I didn’t hear it fall because the rain was making such a racket. I wouldn’t have seen it go even if I’d been looking out the right window, because visibility was about six feet. I had been working in the garden in the morning before the rain started, came in when the clouds got alarmingly thick, worked on a poem for a couple of hours until the rain stopped again, and only looked out the appropriate window by chance as I fixed a cup of tea.

Yikes!

From the house all I saw was a leafy mass. I put down the teacup and went out to find one of my wonderful blueberry-net cages bashed in and one section of fence reduced to half height, but – miraculously – the blueberry bush inside the ruined cage survived, and no tomato plants were destroyed, though a couple were somewhat dented. The tree lying across the fence looked suspiciously like a ramp for the woodchuck. I wonder if she has any little beaver friends in the nearby creek.

Stacking Things Up

Having spent much of my time recently writing poems and weeding the garden, I have now drawn up this comparison chart:

item                                                                               poems         weeding

makes order out of chaos:                                       yes               yes
work is never done:                                                    yes               yes
efforts greeted with enthusiasm by others:       no                no
urge to persevere nonetheless:                             yes               yes
results in tomatoes:                                                    no                yes
can do on rainy days:                                                 yes               no

I think it’s a wash.

Fourth of July

On our walk this morning, a neighbor coming the other way with her poodle paused and gave us a significant look. “The eagle,” she said in a conspiratorial whisper, perhaps so the poodle wouldn’t hear, “is sitting about four feet above the nest. Easy to see his white head.”

This slowed our walk down considerably, trying to remember where the nest was that we hadn’t seen since last summer. But then we heard that screamy call, so like a seagull’s; and then we saw the white head against the sky, and the white tail flicking like a sunglint in shadows.

Happy Fourth of July, national emblem. How’s it going? We still have a country, dire predictions to the contrary notwithstanding. Are we all resilient enough to make it through this era of incivility together? I put American flags out in the yard, red-white-and-blue bunting and garlands hanging from rails and flowerpots. It’s everybody’s country, and it’s everybody’s flag. E pluribus unum.

I’m decorating because we’re having a barbecue. We’ll grill burgers and set out lemonade and iced tea and beer, and in fine Midwestern fashion the guests will all bring contributions to the meal. There will be amazing salads and excessively delicious desserts, and cultural traditions from all over the world will be appropriated. I approve.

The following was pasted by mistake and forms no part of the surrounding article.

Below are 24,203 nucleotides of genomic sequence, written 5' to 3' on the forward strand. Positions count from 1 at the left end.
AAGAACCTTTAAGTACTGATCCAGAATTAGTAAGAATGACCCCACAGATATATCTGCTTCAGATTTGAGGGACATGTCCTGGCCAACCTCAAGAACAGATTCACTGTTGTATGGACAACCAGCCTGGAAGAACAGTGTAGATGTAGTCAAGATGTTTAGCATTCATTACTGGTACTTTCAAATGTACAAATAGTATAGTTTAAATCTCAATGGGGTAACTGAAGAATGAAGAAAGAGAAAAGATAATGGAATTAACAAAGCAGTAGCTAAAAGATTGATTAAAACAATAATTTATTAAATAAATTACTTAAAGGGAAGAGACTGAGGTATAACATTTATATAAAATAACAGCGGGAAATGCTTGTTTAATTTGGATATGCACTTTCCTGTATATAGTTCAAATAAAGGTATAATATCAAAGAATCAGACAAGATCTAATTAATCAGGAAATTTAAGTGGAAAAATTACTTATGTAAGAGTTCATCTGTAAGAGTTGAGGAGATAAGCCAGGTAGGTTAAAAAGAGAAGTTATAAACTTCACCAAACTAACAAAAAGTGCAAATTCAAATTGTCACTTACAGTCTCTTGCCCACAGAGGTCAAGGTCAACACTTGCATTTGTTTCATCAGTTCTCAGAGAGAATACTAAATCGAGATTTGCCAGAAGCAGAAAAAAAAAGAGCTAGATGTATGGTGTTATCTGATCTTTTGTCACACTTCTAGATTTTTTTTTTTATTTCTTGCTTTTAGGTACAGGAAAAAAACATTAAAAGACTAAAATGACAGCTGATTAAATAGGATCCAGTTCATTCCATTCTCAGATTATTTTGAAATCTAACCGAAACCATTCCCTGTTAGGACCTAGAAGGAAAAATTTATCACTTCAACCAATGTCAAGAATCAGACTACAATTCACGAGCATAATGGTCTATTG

And then there will be sparklers. We won’t wait until dark because there will be rapidly-tiring children, and in Michigan on the 4th of July the sun sets at 9:15 and twilight lasts till ten o’clock. Sparklers are bright enough to shine in the late light,Version 2 dancing and twirling across the lawn in hands of all ages.

Then the guests will leave, the sparklers will be replaced by fireflies, and neighbors who go in for noisy fireworks will set them off. I wonder if the eagles are secure enough in their own nests to sleep through it.

Life in the Mitten

One of the charming things about Michigan is that everyone carries around a map of it. Two maps, in fact. Hold up either hand with the thumb facing right, and there you have the entire lower peninsula, also known as The Mitten. You can point to your hometown, or summer lakeside cabin, or favorite vacation spot, without reference to state or federal highway systems, and without struggling to describe landmarks obvious to you and obscure to your audience. It sounds funny, but I was really appreciative of these illustrations when I came here knowing only Detroit, Ann Arbor, and the airport in between. Those who are good at making rabbit handshadows can, while forming the mitten with the right hand, improvise a fairly decent Upper Peninsula by saluting the mitten with the left.

Michigan does, clearly, have the shape of a mitten, but it never occurred to me to see it that way until I moved here. Looking at something is not the same as seeing it; what we see is conditioned by what we expect to see, which is conditioned by our experience. This was brought home to me recently in my living room.

These are three pastel paintings I made of mountains, snow, and fog, the first two in Chile and the third in Pasadena. I’ve shown them many times, and their Chilean and Californian viewers have always expressed the belief – the recognition – that these are mountains, snow, and fog. But my Michigan friends, viewing them, express the belief – the recognition – that these are waves breaking on the beach. Michigan has no mountains, but more coastline than any state except Alaska. Of course people here have seen mountains, and pictures of mountains. It’s just that coastlines spring more readily to mind.

In the same way, I have seen coastlines, in Chile, in California, and here, but I had not seen how much my mountain pictures looked like waves on beaches. I am grateful to my fellow Michiganders for this insight.

Summer Solstice

target pond

baby geese in a parking lot pond